Yesterday, candidate for the US House of Representatives Brianna Wu tweeted to her 90,000+ followers, the debunked myth that over half the online anger directed at Star Wars: The Last Jedi came from Russian sock puppet accounts. Today she repeated the myth in an email that was sent to her mailing list and used it as a vehicle to solicit campaign donations.
In the email, Wu writes that “over half the online anger directed at “The Last Jedi” came from Russian bot, troll, and sock puppet accounts.”
As we reported yesterday, this claim is an incorrect extrapolation of a statement published in a recent opinion piece from The New York Times which said “over 50 percent of the venom directed on Twitter at Rian Johnson, director of ‘The Last Jedi,' came from the same sources as Russian election meddling.” The claims in this opinion piece from The New York Times are based on a thoroughly debunked UCLA paper whose author has since walked back the original claims.
The original UCLA paper claimed that “50.9 percent of negative tweets about the movie were politically motivated and not even human.” When the author walked back the claims, he said that actually only 16 of the 967 Twitter accounts analyzed in the paper were suspected Russian bots. The study only focused on tweets that were sent directly to the movie's director Rian Johnson and weren't representative of the “online anger” the movie received across social media as a whole.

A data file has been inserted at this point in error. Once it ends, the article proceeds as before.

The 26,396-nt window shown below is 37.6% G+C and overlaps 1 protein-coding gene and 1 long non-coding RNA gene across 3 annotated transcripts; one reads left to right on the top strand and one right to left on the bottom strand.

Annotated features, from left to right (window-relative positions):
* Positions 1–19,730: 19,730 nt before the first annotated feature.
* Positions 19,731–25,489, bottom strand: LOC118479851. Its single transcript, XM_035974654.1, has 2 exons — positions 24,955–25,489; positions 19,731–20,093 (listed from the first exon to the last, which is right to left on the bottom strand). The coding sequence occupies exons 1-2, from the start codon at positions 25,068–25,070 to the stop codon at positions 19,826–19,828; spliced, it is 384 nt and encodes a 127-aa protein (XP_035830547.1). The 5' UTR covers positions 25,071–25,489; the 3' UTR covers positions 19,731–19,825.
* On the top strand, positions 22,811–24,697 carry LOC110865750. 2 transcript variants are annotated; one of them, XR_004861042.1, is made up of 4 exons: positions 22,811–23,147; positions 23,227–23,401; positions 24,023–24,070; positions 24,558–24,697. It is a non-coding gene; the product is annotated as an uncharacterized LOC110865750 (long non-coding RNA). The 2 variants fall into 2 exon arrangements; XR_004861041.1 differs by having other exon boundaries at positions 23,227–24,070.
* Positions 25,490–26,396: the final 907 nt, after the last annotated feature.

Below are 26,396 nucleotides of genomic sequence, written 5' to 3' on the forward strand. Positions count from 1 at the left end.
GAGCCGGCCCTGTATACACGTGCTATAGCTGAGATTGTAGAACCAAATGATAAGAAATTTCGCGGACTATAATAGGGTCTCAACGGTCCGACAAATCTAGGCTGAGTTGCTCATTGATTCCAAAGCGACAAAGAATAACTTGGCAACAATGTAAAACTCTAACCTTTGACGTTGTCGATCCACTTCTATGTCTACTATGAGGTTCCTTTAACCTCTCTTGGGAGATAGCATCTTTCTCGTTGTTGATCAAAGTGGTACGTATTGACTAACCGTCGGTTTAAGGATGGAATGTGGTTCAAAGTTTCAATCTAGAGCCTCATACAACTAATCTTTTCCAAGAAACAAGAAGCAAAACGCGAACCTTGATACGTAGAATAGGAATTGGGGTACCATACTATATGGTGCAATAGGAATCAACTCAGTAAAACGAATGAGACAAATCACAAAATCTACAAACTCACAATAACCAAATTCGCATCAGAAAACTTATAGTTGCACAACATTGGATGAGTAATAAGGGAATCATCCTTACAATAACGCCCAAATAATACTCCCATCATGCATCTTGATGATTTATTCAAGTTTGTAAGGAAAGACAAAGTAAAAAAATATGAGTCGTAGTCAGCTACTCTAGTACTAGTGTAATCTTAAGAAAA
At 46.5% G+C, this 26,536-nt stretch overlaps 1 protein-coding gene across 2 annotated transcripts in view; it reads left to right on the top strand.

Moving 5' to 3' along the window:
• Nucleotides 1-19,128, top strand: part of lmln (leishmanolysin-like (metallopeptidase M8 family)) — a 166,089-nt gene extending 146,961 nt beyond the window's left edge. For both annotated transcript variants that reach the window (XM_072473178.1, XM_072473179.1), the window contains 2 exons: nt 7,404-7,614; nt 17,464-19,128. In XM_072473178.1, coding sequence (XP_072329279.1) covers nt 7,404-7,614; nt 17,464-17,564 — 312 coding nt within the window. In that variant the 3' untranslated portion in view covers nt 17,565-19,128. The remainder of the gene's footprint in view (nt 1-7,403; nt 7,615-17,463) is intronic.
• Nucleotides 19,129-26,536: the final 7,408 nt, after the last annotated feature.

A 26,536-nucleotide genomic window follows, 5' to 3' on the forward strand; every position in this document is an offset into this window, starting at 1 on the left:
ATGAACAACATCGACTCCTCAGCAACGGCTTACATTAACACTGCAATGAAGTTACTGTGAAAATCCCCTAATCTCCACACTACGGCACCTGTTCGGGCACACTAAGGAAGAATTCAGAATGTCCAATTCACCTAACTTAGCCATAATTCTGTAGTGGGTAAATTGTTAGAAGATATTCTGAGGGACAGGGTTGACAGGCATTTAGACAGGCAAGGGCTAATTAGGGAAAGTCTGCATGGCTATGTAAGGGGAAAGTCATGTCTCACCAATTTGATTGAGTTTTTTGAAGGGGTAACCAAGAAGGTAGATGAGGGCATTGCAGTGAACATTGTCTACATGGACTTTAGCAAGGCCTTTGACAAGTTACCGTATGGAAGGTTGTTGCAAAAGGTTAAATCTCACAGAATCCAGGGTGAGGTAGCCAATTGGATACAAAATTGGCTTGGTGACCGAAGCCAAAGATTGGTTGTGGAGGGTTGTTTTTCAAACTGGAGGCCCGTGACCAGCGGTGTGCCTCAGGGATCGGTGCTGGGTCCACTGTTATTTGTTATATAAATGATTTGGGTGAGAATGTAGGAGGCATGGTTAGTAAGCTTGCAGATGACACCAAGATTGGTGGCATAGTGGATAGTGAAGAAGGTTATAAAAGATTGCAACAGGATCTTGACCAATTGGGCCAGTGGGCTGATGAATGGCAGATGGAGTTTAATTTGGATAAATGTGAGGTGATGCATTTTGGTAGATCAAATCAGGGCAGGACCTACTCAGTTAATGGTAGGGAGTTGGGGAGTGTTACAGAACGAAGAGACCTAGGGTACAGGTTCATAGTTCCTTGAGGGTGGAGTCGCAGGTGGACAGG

Wu then goes on to claim that Russian bots are “trying to propagate extreme right-wing ideology throughout our culture” and uses this as an introduction to her pitch for donations:
“Congress is just not doing enough to stop these Russian bot farms from attacking our democracy. As if influencing our elections isn’t bad enough, they are taking it one step further by trying to change our values as Americans.
I’m a software engineer. I know how these bot farms work. And I know how to stop them.
This is an all hands on deck situation, and the most immediate impact you can have is to help me get to Congress to stop this warfare on our country.
Please donate what you can today help us meet our December 31st goal.”
Wu’s claims are the latest example of a public figure calling for a crackdown on misinformation while spreading misleading information themselves. In November, filmmaker Aaron Sorkin published an open letter asking Mark Zuckerberg to correct fake news which itself was full of inaccurate statements.